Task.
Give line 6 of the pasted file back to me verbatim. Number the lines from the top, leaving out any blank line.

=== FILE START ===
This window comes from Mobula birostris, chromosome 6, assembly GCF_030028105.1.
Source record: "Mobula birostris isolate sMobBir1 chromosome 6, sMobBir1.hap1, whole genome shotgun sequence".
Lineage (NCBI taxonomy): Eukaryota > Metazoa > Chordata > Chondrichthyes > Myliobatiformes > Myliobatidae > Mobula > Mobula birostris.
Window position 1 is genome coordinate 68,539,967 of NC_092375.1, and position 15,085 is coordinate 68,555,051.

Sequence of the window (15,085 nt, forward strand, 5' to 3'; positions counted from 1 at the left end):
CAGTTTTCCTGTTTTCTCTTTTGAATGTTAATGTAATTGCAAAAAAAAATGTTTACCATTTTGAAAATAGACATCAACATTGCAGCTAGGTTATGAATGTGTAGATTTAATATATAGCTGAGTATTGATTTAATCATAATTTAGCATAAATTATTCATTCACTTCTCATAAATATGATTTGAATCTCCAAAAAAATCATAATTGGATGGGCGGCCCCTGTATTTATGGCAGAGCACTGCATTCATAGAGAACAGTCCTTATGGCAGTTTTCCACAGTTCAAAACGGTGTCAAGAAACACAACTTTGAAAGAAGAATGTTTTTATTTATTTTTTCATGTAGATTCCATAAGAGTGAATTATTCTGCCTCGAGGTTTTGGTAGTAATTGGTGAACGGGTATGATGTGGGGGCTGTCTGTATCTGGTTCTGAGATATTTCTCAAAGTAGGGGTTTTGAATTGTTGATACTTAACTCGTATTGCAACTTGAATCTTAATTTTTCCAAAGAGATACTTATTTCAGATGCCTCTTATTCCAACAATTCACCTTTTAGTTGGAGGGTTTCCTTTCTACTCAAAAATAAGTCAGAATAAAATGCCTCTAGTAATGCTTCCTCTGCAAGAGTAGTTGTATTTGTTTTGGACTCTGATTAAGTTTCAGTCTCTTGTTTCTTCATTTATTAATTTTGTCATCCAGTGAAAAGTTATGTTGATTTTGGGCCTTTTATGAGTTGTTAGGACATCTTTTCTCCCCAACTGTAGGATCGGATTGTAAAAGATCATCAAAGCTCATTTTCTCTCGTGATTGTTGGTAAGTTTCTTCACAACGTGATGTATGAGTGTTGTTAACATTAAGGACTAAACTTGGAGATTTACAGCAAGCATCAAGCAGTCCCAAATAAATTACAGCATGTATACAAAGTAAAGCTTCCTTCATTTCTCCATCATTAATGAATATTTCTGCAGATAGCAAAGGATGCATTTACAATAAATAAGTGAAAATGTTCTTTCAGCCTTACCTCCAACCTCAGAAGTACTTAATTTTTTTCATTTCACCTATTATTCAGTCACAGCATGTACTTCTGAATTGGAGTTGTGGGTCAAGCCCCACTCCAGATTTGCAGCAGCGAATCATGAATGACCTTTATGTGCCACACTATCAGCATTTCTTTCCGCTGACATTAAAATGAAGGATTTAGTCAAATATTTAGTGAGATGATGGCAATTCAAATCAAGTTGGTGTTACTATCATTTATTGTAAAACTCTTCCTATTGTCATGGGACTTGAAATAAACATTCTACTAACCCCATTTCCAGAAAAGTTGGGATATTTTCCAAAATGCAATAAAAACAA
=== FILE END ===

CAGTTTTCCTGTTTTCTCTTTTGAATGTTAATGTAATTGCAAAAAAAAATGTTTACCATTTTGAAAATAGACATCAACATTGCAGCTAGGTTATGAATGTGTAGATTTAATATATAGCTGAGTATTGATTTAATCATAATTTAGCATAAATTATTCATTCACTTCTCATAAATATGATTTGAATCTCCAAAAAAATCATAATTGGATGGGCGGCCCCTGTATTTATGGCAGAGCACTGCATTCATAGAGAACAGTCCTTATGGCAGTTTTCCACAGTTCAAAACGGTGTCAAGAAACACAACTTTGAAAGAAGAATGTTTTTATTTATTTTTTCATGTAGATTCCATAAGAGTGAATTATTCTGCCTCGAGGTTTTGGTAGTAATTGGTGAACGGGTATGATGTGGGGGCTGTCTGTATCTGGTTCTGAGATATTTCTCAAAGTAGGGGTTTTGAATTGTTGATACTTAACTCGTATTGCAACTTGAATCTTAATTTTTCCAAAGAGATACTTATTTCAGATGCCTCTTATTCCAACAATTCACCTTTTAGTTGGAGGGTTTCCTTTCTACTCAAAAATAAGTCAGAATAAAATGCCTCTAGTAATGCTTCCTCTGCAAGAGTAGTTGTATTTGTTTTGGACTCTGATTAAGTTTCAGTCTCTTGTTTCTTCATTTATTAATTTTGTCATCCAGTGAAAAGTTATGTTGATTTTGGGCCTTTTATGAGTTGTTAGGACATCTTTTCTCCCCAACTGTAGGATCGGATTGTAAAAGATCATCAAAGCTCATTTTCTCTCGTGATTGTTGGTAAGTTTCTTCACAACGTGATGTATGAGTGTTGTTAACATTAAGGACTAAACTTGGAGATTTACAGCAAGCATCAAGCAGTCCCAAATAAATTACAGCATGTATACAAAGTAAAGCTTCCTTCATTTCTCCATCATTAATGAATATTTCTGCAGATAGCAAAGGATGCATTTACAATAAATAAGTGAAAATGTTCTTTCAGCCTTACCTCCAACCTCAGAAGTACTTAATTTTTTTCATTTCACCTATTATTCAGTCACAGCATGTACTTCTGAATTGGAGTTGTGGGTCAAGCCCCACTCCAGATTTGCAGCAGCGAATCATGAATGACCTTTATGTGCCACACTATCAGCATTTCTTTCCGCTGACATTAAAATGAAGGATTTAGTCAAATATTTAGTGAGATGATGGCAATTCAAATCAAGTTGGTGTTACTATCATTTATTGTAAAACTCTTCCTATTGTCATGGGACTTGAAATAAACATTCTACTAACCCCATTTCCAGAAAAGTTGGGATATTTTCCAAAATGCAATAAAAACAA